Capacity building in Afghanistan's commercial sector is often typified by young, inexperienced, under-qualified university graduates who have no interest in understanding the culture of the local population, leading to a culture of contempt and disdain for the Afghan people.
It is no secret that Kabul is rife with contractors, missionaries and all manner of other expats ranging from restaurant entrepreneurs to civil engineers. After the departure of the Taliban the massive influx of aid money into Afghanistan was accompanied with a surge of foreign expats, many young, socially mobile and with grand ambitions of helping Afghanistan claw itself out of decades of civil war and away from the clutches of the Taliban. After the military, NGOs and UN had made their mark, then entered commercial enterprise. Consulting firms such as Deloitte snapped up USAID contracts like bukhari sawdust, realising the potential windfall of never-ending investment into the chaos stricken region. As the funding and security threats increased, so too did the chasm between the expat and local community.
Much has been written about the so-called 'Kabubble', a social vortex in which expats interact in total isolation of the local community. The transience of many Kabul expats and the need for release from the stress and frustration of a typical work day in Afghanistan results in an outbreak of prohibition style, guest-list only parties, where expats can abandon the social niceties of Afghan culture and fraternise as un-scarved or as unshaven as they like. In expat circles, foreigners are free to lament about the difficulties of working with laggard locals, the need to babysit and cajole their staff and the inefficiencies of the Afghan bureaucracy. These common complaints and the fact that inter-cultural mingling is frowned upon by many companies perpetuates the gap between locals and expats and hinders the capacity building effort.
Capacity building involves the assistance given by those with a particular skillset to improve the capability of those whose skills are regarded as lacking in a certain area, usually those entities working in developing countries. The problem with the notion of building capacity in developing countries is that the process often has little to do with the culture itself. In fact, in many cases it results in the imposition of the so-called more modern society's methods upon the so-called less capable country's. Afghanistan's commercial sector is rampant with organisations building the capacity of the perceived incapable.
A consultant at the major telecommunications company, Roshan, in Kabul remarked upon how expats who often had less expertise in their field than the locals, were just expected to steam-roll into the organisation, making their staff bend at their will. There was no attempt in the company to educate expats about Afghan culture. Friendships with locals were discouraged and movement into Afghan areas was restricted under the guise of security reasons. Expats were ferreted away in fortress like compounds. Social circles were even further segregated with separate lunchtimes and eating quarters for expat and local staff. The culture of the company was characterised by an influx of minimally skilled foreigners, many with only a university degree to their name, blasting into the office and dictating demands to Afghan locals. Many of these demands were less than productive and delivered in total disregard of the presiding Afghan customs of respect and civility.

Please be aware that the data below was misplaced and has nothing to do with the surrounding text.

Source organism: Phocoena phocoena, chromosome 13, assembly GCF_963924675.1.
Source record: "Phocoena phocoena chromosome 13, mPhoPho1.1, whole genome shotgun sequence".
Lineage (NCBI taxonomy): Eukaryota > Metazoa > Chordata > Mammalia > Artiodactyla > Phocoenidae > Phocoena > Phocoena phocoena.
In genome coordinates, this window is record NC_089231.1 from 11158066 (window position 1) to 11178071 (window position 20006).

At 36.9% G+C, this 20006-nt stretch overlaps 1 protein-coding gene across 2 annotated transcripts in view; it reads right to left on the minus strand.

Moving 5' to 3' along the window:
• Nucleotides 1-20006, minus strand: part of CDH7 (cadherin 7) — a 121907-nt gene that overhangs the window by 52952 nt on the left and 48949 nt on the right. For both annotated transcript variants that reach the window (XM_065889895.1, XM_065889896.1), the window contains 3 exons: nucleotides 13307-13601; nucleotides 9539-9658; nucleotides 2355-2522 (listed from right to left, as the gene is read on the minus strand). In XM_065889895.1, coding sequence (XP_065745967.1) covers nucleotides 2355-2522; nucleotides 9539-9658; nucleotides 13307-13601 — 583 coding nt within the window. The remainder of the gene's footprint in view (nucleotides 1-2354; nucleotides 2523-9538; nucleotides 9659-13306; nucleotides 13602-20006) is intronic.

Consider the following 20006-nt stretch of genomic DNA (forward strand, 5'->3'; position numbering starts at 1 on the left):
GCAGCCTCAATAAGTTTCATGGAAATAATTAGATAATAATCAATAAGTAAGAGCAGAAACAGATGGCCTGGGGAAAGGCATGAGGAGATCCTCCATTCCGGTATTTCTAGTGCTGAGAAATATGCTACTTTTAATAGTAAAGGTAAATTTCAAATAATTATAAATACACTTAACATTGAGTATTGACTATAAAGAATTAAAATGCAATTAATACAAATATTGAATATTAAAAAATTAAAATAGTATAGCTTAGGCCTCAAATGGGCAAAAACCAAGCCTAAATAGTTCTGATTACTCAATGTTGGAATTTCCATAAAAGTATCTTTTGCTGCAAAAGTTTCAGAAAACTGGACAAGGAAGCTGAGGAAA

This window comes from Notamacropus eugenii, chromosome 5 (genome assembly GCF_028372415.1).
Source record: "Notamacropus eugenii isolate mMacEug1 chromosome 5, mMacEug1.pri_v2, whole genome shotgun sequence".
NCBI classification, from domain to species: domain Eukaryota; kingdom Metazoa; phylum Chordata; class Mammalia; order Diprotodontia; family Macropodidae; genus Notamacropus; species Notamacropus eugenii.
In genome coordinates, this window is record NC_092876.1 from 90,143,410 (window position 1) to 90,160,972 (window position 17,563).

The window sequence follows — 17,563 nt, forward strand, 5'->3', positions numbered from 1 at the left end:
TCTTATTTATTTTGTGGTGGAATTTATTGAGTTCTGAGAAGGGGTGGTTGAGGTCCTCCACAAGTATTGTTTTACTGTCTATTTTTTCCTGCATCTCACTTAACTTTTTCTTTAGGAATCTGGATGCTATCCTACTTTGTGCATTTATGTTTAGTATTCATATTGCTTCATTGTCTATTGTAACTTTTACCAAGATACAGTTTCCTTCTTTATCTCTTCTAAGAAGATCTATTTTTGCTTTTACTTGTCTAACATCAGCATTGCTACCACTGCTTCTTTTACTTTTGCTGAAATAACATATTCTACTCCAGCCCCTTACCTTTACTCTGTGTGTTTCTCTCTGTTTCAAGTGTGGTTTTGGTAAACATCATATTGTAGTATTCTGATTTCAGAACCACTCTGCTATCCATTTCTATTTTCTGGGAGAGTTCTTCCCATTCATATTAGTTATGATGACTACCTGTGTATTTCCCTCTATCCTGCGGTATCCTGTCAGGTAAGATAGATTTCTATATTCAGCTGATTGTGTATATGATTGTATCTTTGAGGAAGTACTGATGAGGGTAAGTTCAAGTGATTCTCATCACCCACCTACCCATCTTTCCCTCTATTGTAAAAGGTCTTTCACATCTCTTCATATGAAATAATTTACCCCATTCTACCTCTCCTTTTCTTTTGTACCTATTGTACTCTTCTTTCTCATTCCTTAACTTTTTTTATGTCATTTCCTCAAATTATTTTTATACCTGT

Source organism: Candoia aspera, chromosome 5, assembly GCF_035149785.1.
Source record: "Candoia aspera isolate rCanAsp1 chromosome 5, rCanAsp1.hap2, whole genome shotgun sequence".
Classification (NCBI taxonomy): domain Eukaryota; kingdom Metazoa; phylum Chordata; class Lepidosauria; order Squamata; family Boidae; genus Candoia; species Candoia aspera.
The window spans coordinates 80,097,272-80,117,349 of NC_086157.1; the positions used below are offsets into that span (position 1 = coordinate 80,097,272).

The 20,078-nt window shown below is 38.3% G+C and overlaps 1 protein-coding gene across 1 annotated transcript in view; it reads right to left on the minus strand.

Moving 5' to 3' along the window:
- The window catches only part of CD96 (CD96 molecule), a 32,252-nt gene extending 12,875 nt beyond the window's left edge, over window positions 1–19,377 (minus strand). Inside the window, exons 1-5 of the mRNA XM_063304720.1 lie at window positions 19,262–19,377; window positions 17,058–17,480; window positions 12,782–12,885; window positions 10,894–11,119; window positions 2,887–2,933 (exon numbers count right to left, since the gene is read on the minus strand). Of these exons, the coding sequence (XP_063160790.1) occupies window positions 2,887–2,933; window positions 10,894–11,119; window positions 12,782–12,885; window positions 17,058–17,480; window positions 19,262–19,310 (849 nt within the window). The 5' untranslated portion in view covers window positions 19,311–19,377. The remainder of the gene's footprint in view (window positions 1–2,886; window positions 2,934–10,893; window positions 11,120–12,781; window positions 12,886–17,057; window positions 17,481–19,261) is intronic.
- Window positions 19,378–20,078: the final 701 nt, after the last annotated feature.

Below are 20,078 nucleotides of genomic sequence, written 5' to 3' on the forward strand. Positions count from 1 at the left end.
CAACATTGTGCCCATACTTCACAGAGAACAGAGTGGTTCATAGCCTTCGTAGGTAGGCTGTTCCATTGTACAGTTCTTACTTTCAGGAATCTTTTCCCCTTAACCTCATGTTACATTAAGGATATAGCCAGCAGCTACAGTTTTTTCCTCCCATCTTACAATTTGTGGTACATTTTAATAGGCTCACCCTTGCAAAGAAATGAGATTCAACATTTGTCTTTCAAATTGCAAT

What the majority of expats fail to realise is that management systems are developed in the context of the organisation which they are intended to govern. Imposing a particular system upon another fails to take into account the intricacies of the system it is intended to improve. To assume that systems developed in the opposite side of the world in a culture completely alien to the local culture
can necessarily be universally replicated is insulting to the local regime, which often has its own processes for handling similar issues. Workplaces should emphasise that efficiency is the key. Whether this is achieved by using foreign or local methods, expat and local staff should collaborate jointly to achieve this aim.
What the capacity building effort, in Afghanistan in particular, needs to focus upon is the need to integrate commercial practices with methods that are respectful to the local society and choose expatriates who will seek to promote this. If not, then what will eventuate is a situation where poorly educated foreigners are prematurely promoted and, due to their high positions, are less likely to seek alternate employment. As these under-skilled staff reach middle management level, they too will tend to seek out employees who will replicate the management systems they've adopted, in other words, those work practices that rely on belittling local Afghans. If these are the individuals being recruited by businesses in Afghanistan, then its no wonder that an undercurrent of resentment exists within the Afghan community against the overpaid, under-worked and over-the-top foreigners.
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